The Meissen Fountain Restoration Project
The Meissen Fountain Restoration Project involved the re-creation of missing or damaged elements of a porcelain table fountain made by Meissen in the eighteen century. This table fountain, the largest assemblage of its kind in existence, was modelled by Johann Joachim Kändler for Count von Brűhl, Prime Minister of Saxony and Director of the Meissen factory. The baroque design of the table fountain was based on the Neptune Fountain in the gardens of von Brűhl’s summer palace in Dresden. In the eighteenth century the table fountain was used as a centrepiece at state dinners:
‘We sat down at one table two hundred and six People (twas at Count Brühl's) ... In the middle of the Table was the Fountain... at least eight foot high, which ran all the while with Rose- water...’ (From a letter dated 4 February 1748, written by Sir Charles Hanbury Williams, British envoy at the Dresden court)
Professor Martin Smith and Dr Steve Brown from the RCA worked with a curatorial team from the V&A led by Reino Liefkes, Senior Curator and Head of Ceramics and Glass. The restoration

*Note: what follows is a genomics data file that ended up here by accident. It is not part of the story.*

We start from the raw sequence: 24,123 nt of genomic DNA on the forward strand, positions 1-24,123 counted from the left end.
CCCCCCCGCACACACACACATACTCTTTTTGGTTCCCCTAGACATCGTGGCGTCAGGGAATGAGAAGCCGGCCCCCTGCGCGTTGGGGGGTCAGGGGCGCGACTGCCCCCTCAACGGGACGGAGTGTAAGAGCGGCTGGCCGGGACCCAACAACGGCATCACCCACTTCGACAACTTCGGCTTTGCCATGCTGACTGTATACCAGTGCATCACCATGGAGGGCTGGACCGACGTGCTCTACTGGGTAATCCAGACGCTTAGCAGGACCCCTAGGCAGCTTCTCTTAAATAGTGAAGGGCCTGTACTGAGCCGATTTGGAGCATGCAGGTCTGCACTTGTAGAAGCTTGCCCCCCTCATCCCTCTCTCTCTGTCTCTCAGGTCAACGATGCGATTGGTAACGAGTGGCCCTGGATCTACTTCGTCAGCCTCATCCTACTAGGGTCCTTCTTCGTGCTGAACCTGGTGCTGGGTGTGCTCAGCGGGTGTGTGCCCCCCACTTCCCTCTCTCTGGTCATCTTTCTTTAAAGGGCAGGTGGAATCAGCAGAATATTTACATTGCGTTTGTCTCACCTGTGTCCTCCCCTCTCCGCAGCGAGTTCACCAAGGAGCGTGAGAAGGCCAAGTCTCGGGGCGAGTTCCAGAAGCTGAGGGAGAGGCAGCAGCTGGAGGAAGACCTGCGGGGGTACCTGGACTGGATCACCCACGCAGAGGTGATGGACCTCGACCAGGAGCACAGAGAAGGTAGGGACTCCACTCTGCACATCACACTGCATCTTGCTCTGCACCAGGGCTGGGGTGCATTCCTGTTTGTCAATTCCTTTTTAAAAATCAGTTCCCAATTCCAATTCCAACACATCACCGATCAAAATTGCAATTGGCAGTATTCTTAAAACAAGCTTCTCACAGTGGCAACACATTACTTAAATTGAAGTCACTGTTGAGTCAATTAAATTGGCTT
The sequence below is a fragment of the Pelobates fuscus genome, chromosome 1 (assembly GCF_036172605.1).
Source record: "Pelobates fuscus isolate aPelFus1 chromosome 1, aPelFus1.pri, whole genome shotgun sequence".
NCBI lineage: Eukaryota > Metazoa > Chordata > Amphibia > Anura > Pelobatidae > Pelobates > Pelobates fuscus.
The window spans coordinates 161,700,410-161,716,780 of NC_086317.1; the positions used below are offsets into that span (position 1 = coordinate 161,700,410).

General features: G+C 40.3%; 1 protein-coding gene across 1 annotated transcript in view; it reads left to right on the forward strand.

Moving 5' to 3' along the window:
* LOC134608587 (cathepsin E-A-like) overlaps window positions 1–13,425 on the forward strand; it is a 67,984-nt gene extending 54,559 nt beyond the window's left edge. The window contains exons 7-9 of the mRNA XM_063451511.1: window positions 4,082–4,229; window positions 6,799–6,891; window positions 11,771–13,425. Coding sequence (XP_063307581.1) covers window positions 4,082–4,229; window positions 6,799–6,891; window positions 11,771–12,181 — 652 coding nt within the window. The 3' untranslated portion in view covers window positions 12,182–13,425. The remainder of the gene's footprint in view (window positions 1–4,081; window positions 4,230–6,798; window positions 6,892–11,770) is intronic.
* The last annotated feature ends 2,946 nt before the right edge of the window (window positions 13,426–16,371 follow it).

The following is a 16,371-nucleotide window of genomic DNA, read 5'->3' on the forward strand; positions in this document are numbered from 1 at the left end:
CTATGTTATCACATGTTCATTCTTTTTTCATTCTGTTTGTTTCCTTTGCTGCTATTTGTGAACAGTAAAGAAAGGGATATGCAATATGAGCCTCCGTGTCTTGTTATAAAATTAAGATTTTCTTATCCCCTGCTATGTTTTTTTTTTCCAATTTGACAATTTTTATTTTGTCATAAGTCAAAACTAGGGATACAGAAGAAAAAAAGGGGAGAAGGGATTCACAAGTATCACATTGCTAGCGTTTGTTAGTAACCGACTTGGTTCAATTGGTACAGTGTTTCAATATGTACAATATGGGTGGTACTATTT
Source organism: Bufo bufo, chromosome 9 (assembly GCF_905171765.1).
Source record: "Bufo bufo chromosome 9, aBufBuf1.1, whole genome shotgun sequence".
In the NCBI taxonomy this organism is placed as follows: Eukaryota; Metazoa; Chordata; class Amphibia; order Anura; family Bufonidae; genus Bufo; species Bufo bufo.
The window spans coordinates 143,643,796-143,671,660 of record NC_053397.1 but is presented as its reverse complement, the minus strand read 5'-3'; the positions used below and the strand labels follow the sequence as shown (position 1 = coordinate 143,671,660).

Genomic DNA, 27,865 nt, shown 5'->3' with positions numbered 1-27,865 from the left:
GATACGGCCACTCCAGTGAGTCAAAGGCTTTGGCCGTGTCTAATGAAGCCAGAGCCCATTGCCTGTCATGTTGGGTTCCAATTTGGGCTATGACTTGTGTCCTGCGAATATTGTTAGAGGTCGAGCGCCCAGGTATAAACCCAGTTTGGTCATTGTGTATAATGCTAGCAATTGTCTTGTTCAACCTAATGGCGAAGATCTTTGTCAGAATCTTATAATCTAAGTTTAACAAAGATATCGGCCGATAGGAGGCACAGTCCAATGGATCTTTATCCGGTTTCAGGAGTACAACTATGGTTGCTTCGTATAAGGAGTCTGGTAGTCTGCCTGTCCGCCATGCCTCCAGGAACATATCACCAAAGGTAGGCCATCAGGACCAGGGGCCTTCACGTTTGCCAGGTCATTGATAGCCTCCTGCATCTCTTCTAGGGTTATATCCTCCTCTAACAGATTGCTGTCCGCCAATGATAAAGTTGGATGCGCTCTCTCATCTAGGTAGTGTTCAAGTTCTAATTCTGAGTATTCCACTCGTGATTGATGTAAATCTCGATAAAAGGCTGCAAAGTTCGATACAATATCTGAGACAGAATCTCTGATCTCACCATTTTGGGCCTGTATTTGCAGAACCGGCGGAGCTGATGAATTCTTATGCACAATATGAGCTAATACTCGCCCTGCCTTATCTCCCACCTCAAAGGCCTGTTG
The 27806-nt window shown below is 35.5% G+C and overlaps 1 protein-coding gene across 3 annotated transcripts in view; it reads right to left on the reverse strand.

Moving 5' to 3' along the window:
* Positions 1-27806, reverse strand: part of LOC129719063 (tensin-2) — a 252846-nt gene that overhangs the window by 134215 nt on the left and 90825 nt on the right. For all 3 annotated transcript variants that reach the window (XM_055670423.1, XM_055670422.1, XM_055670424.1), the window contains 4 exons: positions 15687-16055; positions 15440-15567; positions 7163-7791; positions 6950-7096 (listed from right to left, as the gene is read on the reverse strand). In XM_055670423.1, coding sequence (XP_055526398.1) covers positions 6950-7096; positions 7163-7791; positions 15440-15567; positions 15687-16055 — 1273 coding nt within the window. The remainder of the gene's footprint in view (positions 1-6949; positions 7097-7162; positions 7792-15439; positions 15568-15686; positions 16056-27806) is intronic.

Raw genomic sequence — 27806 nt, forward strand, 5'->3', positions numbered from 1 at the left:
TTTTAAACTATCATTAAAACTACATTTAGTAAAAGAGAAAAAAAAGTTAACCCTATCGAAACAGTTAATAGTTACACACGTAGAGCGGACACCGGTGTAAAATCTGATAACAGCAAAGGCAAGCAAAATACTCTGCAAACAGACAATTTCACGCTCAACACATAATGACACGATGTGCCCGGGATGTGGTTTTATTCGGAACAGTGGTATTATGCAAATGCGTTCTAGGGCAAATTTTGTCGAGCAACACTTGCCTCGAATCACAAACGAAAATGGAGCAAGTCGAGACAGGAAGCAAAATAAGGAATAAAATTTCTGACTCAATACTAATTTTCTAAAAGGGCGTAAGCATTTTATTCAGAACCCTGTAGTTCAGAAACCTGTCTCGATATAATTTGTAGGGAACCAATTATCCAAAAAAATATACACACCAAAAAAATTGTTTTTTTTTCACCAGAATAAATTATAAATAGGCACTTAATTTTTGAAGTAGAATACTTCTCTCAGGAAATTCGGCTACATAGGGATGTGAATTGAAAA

utilised research undertaken by Liefkes that determined the original layout of the table fountain. Digital scans were taken of the existing surviving and damaged elements owned by the V&A, porcelain objects in the Dresden Porcelain Museum made using the same moulds as the table fountain, and scans of the Neptune fountain in Dresden. Using this data, Professor Smith and Dr Brown recreated the pieces that were missing or it was decided were too damaged to restore. The new pieces were made in porcelain using a combination of digital scanning and model making and traditional ceramic casting and hand-modelling techniques.
In 2015 the restored table fountain was installed in a four-metre-wide space in the V&A’s new Europe 1600–1815 Galleries, along with a video showing the restoration process.